Undeclared apartheid

Sukumar Muralidharan | Updated on August 03, 2018

Strange vibes: Netanyahu’s politics has a tendency to segue into the kind of far-right populism that incubates anti-Semitism   -  REUTERS/RONEN ZVULUN

A recent amendment in Israel’s basic law gives closure to the Zionist project of conquest and dispossession

Anxieties about identity and citizenship, once banished, are emerging afresh in a most unwelcome form. France’s victory in football’s greatest championship was followed by moments of self-examination, when questions of national identity came up for a brief public airing, before all sides settled in to an accustomed comfort zone. In India, a new citizenship law applied to the complexity of Assam has created a crisis threatening to plunge four million into the limbo of a stateless existence.

In more optimistic times, the argument between ethnic privilege and democratic ethics was settled decisively in favour of the latter. That choice can no longer be taken for granted. It is a time when Israel appears on the global stage as the ideological paradigm other nations could aspire to; when its Prime Minister, Benjamin Netanyahu, emerges as prophet of the passage to primitivism, grandmaster of extreme nationalism.

On July 18, the Knesset enacted an amendment to the country’s basic law, declaring Israel the “Nation State of the Jewish people”. Self-determination as a right within the State would be “unique to the Jewish people”. The Israeli State would act to preserve Jewish culture and legacy among the so-called diaspora, and encourage Jewish settlement as a “national value”.

The territorial scope of these assertions remains undefined. An explicit affirmation of extra-territoriality follows: That the Israeli State would “ensure the safety of sons (sic) of the Jewish people and its citizens who are in trouble and captivity due to their Jewishness or their citizenship”.

In an unintended irony, just days after this ringing declaration that Israel would be the adversary of anti-Semitism everywhere, Netanyahu played the host to a close ally, Hungarian Prime Minister Viktor Orban. The far-right Orban’s populist rhetoric and bitter campaign against the Jewish-American investor George Soros has carried clear overtones of anti-Semitism. Yet, Netanyahu has seemed not to mind.

Netanyahu has often referred to US President Donald Trump as a great friend of Israel, despite the deep seams of anti-Semitism the latter has tapped in his cultivation of a white nationalist electoral base. The cynicism runs deep, sufficient to provoke The Economist, no radical voice or champion of Palestinian rights, to observe a year back, that Netanyahu’s use of the anti-Semitic accusation is a matter of convenience and calculation.

Some of this is apparent in the manner campaign groups in the UK have mobilised to smear Jeremy Corbyn, leader of the opposition Labour Party. Corbyn’s traditionally strong support for the Palestinian cause is portrayed in Israel’s rhetoric as a reprise of the world’s most ancient hatreds. It was an absurd accusation, yet sufficiently discomfiting for Corbyn to revamp his party’s internal rules.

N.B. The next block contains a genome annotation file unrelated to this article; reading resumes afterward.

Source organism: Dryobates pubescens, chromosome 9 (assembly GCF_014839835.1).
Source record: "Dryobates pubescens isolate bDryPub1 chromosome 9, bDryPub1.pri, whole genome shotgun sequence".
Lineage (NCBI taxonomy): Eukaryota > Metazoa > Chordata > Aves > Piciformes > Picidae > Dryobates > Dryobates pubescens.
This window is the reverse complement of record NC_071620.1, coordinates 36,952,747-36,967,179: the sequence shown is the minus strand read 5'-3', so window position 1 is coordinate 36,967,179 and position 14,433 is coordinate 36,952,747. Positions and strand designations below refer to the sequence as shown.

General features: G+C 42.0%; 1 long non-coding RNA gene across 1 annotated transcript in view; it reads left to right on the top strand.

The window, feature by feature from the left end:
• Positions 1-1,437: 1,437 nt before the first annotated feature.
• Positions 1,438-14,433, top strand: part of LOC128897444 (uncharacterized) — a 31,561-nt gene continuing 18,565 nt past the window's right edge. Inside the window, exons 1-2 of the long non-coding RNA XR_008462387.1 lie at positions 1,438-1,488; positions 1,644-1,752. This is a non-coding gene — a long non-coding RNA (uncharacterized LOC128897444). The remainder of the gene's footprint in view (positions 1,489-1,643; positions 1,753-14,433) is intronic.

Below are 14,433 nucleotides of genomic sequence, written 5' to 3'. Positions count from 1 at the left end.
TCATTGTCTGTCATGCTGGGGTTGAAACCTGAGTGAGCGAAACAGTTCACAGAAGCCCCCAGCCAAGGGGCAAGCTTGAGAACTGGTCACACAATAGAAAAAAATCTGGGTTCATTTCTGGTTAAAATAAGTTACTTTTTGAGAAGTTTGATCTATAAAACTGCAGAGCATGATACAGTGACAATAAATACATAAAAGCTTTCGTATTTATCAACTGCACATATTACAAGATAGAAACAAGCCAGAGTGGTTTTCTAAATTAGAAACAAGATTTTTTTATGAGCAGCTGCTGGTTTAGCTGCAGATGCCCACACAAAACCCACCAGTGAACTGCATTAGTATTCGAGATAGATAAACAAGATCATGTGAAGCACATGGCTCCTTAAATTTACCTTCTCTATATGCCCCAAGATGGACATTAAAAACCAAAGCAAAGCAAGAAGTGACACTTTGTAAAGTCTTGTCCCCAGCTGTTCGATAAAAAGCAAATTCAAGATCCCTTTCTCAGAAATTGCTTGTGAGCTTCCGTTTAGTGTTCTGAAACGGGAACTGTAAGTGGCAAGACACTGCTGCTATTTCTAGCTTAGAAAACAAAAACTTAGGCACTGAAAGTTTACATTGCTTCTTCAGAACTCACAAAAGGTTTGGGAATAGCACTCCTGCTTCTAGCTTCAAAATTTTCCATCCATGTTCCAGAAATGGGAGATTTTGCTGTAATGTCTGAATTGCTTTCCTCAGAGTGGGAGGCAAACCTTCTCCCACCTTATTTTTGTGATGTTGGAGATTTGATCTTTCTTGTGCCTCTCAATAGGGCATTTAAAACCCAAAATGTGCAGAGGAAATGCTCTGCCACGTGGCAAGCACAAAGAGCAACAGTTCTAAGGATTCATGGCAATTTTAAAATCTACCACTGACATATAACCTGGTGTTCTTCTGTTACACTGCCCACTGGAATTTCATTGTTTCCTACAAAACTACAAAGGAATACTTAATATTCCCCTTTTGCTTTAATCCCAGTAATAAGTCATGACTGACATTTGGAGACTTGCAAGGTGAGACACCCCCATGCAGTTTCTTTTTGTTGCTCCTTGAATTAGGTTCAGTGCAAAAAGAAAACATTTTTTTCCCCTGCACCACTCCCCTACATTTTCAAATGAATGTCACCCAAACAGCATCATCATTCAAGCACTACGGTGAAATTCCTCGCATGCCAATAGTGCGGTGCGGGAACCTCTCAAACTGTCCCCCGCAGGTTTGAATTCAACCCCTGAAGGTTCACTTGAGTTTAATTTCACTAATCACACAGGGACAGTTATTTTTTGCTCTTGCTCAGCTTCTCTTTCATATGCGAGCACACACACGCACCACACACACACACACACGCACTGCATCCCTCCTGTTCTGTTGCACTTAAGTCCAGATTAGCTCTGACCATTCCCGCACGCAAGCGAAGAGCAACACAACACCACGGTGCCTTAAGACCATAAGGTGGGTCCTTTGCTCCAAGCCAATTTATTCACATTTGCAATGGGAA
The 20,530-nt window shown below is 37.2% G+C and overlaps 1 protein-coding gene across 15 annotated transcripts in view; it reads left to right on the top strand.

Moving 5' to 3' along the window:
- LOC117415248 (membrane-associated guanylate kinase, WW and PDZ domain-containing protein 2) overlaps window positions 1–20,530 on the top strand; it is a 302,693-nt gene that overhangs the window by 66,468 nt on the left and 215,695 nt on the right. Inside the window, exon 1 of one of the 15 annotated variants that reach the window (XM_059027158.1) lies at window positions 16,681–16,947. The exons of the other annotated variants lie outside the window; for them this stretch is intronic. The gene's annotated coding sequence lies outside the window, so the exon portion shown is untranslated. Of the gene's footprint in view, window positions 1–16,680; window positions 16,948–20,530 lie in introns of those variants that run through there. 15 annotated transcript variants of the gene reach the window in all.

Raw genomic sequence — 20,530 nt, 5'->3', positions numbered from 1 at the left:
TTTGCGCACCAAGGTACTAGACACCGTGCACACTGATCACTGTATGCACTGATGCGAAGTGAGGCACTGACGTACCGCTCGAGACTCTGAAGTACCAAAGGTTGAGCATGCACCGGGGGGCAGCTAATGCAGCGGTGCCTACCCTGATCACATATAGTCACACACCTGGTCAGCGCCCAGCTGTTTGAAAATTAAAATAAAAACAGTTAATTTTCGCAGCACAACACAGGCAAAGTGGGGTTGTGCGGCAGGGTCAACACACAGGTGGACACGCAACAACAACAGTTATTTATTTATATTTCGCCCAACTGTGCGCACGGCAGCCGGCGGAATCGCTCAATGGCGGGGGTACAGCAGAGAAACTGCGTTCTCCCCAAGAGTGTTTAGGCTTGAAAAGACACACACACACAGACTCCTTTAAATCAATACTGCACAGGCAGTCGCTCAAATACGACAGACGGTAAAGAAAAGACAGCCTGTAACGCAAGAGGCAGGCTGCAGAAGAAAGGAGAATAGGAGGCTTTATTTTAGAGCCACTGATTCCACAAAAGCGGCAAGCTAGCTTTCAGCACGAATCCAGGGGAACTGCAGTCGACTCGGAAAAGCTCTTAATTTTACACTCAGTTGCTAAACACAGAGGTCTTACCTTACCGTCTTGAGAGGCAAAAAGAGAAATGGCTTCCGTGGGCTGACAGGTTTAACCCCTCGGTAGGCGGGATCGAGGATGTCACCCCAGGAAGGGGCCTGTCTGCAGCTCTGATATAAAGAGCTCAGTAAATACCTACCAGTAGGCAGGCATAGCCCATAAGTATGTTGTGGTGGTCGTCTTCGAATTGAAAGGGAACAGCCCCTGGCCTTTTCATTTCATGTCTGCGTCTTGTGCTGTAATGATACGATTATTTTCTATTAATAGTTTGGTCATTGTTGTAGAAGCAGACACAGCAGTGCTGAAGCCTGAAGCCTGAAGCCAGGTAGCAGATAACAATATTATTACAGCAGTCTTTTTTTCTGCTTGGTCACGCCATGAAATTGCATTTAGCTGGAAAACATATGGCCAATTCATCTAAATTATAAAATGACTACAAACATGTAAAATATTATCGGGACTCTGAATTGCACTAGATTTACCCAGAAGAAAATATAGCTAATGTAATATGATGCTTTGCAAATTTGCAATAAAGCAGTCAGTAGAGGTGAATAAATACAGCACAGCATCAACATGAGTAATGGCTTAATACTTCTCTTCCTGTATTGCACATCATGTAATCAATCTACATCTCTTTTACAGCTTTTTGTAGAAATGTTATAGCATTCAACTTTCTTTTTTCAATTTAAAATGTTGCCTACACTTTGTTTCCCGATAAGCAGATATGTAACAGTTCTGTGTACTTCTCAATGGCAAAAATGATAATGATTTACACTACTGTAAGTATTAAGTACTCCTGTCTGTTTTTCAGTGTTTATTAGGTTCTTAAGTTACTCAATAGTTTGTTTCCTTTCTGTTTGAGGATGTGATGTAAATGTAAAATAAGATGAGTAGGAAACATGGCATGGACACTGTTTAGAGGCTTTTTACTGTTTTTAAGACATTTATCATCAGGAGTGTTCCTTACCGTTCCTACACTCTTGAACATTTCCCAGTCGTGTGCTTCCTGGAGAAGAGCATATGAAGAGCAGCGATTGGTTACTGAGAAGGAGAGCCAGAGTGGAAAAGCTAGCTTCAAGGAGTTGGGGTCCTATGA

Netanyahu’s politics has a tendency to segue into the kind of far-right populism that incubates anti-Semitism. There should be little surprise there, since Zionism was nurtured in the milieu of “blood and soil” nationalism that caused two brutal wars on the European mainland through the 20th century.

The Israeli leader’s current stratagems were foretold in a 1993 book titled A Durable Peace, written when he was a pushy young politician bidding for a role in the right-wing Likud coalition. The book is a hatchet job on history, arguing that Palestine is the eternal patrimony of the Jewish people, illegitimately snatched away by Arab conquests in the ancient past.

In more recent times, Netanyahu has been credited with public utterances that Nazi Germany never intended anything more malignant than the expulsion of the Jewish people from territories under its control. The extermination option, he has said, was authored by the Palestinian leader Hajj Amin al-Husseini, Grand Mufti of Jerusalem at the time, who feared that expulsion from Europe would hasten the Jewish colonisation of his land.

Questionable history aside, Netanyahu was prescient about the possibility of a new nationalist paranoia sweeping the world, creating the potential for a reconciliation with Zionism. The “Palestinian principle” is how he labels the demand that people living under Israeli military occupation should be free to constitute themselves into a State. If applied across the world, he warns, the principle would unleash chaos: Potentially triggering for instance, a demand for Hispanic self-determination within the US.

Fearmongering always had its audience, but even with its unconditional backing of Israel, the US was unprepared to endorse the audacity of the Jewish Nation-State law until Trump’s crude racism gained ascendancy. This absolute convergence of values between Israel and its main patron prepares the ground for a final closure: For making official the conquest and dispossession written into the Zionist agenda at its origins.

Netanyahu had put forward the strategy with great clarity in an address to a Knesset committee in 2015. Since the entire land was Jewish patrimony, all local movements had to be alien. This made Jewish control over “all the territory” an imperative for the “foreseeable future”.

An undeclared state of apartheid has now become official, with the majority living between the Mediterranean and the River Jordan, deprived of basic civil rights, liable like the people of Gaza to be killed at any time.



Sukumar Muralidharan teaches at the school of journalism, OP Jindal Global University, Sonipat

Published on August 03, 2018

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